• Proverbs 8:15-16, "'Kings reign by means of me, and potentates decree righteousness; by me princes rule, as well as nobles and all righteous judges." (Cf. Dan 2:20-21, "''Let the name of God be praised forever and ever, for wisdom and power belong to him. He changes times and seasons, deposing some kings and establishing others. He gives wisdom to the wise; he imparts knowledge to those with understanding''").

Judged purely on the basis of accumulated proof texts, it could be claimed that we have a stronger prima facie case for the literal personality and deity of wisdom than we do for the Holy Spirit. But is this a legitimate proposal?


The Holy Spirit in the New Testament (I)
Despite a number of theological developments between the OT and NT eras (including the expansion of wisdom language in apocryphal literature), Jewish pneumatology remained static. Those Jews who still retained a belief in the Holy Spirit, saw no reason to deviate from the original OT conception. Max Turner (Power from on High, Sheffield Academic Press, 2000 p.25):

Intertestamental Judaism did not use the term Spirit as an explanation of all otherwise inexplicable manifestations of supernatural power; only certain types of event were regularly attributed to the Spirit — principally those that could be classed as manifestations of the 'Spirit of prophecy'; namely revelation, wisdom and charismatic speech.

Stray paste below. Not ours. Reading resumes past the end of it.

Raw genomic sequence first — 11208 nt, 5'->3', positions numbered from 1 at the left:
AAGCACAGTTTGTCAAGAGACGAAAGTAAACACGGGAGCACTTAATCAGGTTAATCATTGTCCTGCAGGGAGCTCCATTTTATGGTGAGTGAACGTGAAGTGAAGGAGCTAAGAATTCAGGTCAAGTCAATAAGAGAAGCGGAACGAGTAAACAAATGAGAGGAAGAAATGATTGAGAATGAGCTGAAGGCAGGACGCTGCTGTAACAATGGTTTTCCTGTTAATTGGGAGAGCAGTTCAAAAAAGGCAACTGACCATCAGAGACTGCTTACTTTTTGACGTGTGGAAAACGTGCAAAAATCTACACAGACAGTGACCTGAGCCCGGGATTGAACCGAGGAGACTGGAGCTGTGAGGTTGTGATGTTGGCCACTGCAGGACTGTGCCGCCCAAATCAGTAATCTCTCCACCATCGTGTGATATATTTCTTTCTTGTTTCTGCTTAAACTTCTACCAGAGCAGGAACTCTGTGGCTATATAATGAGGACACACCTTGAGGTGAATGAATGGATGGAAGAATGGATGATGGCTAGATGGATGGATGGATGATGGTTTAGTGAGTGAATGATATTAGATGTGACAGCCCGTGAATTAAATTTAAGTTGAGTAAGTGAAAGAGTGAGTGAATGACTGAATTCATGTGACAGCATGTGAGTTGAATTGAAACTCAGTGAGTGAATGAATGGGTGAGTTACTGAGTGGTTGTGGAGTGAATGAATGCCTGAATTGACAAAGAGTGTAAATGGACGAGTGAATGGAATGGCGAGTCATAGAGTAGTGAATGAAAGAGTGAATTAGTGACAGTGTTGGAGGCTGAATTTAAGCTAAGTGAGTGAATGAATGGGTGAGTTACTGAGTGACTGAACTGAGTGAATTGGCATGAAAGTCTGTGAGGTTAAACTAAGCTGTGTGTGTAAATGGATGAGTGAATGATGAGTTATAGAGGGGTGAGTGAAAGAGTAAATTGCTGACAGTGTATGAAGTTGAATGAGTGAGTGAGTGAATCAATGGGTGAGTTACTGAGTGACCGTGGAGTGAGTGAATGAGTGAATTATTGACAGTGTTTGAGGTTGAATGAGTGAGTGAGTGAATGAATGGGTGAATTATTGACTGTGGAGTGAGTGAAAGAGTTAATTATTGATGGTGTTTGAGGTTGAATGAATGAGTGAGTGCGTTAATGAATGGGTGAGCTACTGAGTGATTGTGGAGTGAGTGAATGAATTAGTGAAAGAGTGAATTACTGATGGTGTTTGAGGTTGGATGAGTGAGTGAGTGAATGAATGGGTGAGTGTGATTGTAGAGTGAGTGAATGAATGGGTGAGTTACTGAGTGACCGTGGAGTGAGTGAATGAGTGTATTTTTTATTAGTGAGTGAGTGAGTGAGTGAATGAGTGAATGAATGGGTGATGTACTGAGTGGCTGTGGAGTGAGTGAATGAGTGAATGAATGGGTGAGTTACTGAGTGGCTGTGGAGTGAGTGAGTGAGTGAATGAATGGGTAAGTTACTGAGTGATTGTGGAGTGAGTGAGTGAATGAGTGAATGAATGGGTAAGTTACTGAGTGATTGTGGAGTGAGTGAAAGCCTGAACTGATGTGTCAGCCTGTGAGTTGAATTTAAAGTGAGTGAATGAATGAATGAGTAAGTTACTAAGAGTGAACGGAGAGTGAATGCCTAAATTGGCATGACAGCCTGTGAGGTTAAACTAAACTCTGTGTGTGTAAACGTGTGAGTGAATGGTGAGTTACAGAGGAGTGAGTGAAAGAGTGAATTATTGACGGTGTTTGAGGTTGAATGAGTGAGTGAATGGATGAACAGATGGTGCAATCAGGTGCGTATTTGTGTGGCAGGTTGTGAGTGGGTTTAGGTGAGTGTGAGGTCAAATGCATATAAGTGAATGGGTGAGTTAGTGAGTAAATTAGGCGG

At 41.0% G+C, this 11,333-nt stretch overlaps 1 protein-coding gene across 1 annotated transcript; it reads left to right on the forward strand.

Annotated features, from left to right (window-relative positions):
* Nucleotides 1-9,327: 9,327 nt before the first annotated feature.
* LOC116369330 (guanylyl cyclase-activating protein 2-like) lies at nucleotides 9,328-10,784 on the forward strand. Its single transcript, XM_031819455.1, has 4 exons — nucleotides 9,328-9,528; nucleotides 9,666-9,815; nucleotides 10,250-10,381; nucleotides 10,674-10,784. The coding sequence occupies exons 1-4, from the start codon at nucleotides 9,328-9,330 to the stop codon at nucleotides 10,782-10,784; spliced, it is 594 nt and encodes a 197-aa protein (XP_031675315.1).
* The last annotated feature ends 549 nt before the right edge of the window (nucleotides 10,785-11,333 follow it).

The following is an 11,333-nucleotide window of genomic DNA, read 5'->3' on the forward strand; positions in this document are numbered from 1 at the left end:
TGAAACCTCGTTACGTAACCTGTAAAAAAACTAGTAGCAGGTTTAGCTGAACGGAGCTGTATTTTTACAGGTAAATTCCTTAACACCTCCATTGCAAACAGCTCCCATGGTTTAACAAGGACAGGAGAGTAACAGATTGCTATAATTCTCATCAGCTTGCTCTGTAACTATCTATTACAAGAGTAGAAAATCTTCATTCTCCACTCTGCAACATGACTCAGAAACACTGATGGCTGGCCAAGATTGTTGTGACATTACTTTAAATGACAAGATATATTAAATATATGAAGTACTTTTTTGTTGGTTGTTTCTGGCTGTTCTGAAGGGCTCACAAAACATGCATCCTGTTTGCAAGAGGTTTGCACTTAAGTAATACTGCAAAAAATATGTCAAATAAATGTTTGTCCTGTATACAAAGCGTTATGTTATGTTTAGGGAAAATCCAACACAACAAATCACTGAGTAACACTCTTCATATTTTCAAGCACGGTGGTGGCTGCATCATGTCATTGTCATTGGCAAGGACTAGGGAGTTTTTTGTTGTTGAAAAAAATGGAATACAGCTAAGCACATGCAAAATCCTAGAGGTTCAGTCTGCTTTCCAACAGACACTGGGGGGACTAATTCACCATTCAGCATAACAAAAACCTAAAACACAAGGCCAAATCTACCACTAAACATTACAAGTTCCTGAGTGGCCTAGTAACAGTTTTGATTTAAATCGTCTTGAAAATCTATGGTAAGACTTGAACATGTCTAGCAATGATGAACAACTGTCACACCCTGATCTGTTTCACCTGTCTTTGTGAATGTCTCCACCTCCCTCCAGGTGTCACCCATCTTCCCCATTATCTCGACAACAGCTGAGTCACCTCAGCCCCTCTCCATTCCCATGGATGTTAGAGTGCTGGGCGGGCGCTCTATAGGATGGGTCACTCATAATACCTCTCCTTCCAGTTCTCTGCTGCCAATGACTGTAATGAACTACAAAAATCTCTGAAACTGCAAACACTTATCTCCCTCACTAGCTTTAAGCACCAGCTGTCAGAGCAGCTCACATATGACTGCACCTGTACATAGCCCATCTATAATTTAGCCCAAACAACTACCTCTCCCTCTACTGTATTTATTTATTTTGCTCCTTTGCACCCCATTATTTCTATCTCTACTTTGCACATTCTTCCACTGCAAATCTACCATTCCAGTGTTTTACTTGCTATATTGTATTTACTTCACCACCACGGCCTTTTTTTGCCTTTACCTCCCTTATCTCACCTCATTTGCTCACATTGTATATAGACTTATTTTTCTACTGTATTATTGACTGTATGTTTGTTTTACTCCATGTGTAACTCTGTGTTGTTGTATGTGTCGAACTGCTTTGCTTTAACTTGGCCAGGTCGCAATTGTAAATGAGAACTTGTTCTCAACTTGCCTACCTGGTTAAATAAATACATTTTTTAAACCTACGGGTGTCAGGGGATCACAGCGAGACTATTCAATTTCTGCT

F. W. Horn (Vol. 3: The Anchor Yale Bible Dictionary, New York: Doubleday, 1996, p.264):

A systematic itemization of the particular statements on “holy spirit” in rabbinic literature will schematize the source material. Thus, salient aspects of the rabbinic literature spanning several centuries can be listed together (Goldberg 1969; Schäfer 1972). The construction rûaḥ haqqōdeš, lit. “spirit of holiness,” implies the divine origin of the spirit. Yet this does not mean that the holy spirit was regarded as a hypostasis distinct from the divine presence (šĕkı̂nâ).


It was this doctrine of the Holy Spirit which provided a basis for the Christian understanding — and as we shall see, that basis preserved a conceptual link to OT pneumatology. But how do we know what the first-century Christians thought about the Holy Spirit? We know from the way they wrote about it, the way they spoke to people about it, and the way they interacted with it. Luke provides a classic example:

Luke 1:35," The angel replied, 'The Holy Spirit will come upon you, and the power of the Most High will overshadow you. Therefore the child to be born will be holy; he will be called the Son of God.'"


Here is a foundational verse for the NT doctrine of the Holy Spirit. Note that the angel unequivocally equates "the Holy Spirit" with "the power of the Most High" in a typical Hebraic parallelism, affirming its divine origin whilst simultaneously precluding personality. Luke's view of the Spirit is particularly important to us because he wrote the book of Acts, in which the Holy Spirit features prominently.